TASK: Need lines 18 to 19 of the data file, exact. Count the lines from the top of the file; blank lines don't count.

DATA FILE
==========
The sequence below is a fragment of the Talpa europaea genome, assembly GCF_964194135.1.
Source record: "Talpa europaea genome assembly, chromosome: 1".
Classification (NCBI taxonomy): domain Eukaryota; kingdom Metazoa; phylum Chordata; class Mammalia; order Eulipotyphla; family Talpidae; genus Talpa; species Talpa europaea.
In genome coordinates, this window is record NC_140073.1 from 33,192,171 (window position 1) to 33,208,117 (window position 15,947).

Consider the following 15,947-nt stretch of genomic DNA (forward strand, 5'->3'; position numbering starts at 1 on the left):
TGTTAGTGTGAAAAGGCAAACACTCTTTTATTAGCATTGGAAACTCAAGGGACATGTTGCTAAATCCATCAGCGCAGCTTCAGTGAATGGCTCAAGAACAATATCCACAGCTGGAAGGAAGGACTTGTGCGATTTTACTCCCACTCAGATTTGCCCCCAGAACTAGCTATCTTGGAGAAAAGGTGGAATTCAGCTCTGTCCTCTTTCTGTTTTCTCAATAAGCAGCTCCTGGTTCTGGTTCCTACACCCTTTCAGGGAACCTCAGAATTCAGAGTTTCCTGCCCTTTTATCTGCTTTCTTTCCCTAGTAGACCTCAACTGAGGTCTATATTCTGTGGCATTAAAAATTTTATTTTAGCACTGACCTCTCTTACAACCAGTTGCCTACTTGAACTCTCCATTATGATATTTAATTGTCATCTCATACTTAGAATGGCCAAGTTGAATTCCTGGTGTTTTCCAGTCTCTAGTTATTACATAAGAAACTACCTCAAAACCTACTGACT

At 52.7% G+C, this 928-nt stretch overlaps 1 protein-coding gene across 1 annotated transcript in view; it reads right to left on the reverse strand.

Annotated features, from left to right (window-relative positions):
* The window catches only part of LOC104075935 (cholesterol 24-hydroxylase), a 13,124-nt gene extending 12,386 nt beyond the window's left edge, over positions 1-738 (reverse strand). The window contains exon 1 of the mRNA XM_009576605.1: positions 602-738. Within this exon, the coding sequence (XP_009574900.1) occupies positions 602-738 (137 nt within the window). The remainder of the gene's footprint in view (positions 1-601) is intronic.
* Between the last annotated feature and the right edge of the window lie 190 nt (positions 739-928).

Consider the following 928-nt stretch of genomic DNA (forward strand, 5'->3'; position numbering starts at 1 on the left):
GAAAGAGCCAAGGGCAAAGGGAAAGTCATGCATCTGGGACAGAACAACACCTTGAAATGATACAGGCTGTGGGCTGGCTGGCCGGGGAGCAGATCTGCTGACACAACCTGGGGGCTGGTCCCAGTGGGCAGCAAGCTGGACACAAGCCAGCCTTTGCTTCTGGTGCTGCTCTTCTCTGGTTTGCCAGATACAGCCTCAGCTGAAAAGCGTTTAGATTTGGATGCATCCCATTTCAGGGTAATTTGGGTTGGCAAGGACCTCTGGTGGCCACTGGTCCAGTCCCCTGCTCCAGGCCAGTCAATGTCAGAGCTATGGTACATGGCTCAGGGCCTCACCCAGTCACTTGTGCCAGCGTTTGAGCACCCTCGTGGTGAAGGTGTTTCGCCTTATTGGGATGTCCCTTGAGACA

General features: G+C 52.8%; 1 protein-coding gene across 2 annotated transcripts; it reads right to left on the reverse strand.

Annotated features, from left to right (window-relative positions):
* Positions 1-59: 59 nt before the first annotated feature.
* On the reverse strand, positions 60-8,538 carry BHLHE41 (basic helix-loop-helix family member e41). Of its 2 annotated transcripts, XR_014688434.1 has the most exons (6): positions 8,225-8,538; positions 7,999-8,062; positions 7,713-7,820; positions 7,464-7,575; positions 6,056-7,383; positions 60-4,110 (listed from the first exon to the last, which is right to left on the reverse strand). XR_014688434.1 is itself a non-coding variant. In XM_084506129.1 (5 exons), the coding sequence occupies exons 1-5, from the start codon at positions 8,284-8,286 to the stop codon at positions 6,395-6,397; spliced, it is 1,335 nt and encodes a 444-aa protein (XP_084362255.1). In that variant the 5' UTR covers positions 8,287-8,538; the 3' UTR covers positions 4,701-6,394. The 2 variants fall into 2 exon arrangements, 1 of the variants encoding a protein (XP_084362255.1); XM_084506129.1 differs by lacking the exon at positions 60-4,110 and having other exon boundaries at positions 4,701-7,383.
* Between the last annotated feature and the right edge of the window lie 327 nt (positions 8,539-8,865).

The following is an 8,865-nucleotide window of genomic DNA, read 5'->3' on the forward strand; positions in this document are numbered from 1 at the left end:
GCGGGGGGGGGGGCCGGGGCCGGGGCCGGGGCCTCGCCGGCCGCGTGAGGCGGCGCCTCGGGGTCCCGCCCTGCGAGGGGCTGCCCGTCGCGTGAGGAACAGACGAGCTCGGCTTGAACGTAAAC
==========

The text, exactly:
The following is an 8,865-nucleotide window of genomic DNA, read 5'->3' on the forward strand; positions in this document are numbered from 1 at the left end:
GCGGGGGGGGGGGCCGGGGCCGGGGCCGGGGCCTCGCCGGCCGCGTGAGGCGGCGCCTCGGGGTCCCGCCCTGCGAGGGGCTGCCCGTCGCGTGAGGAACAGACGAGCTCGGCTTGAACGTAAAC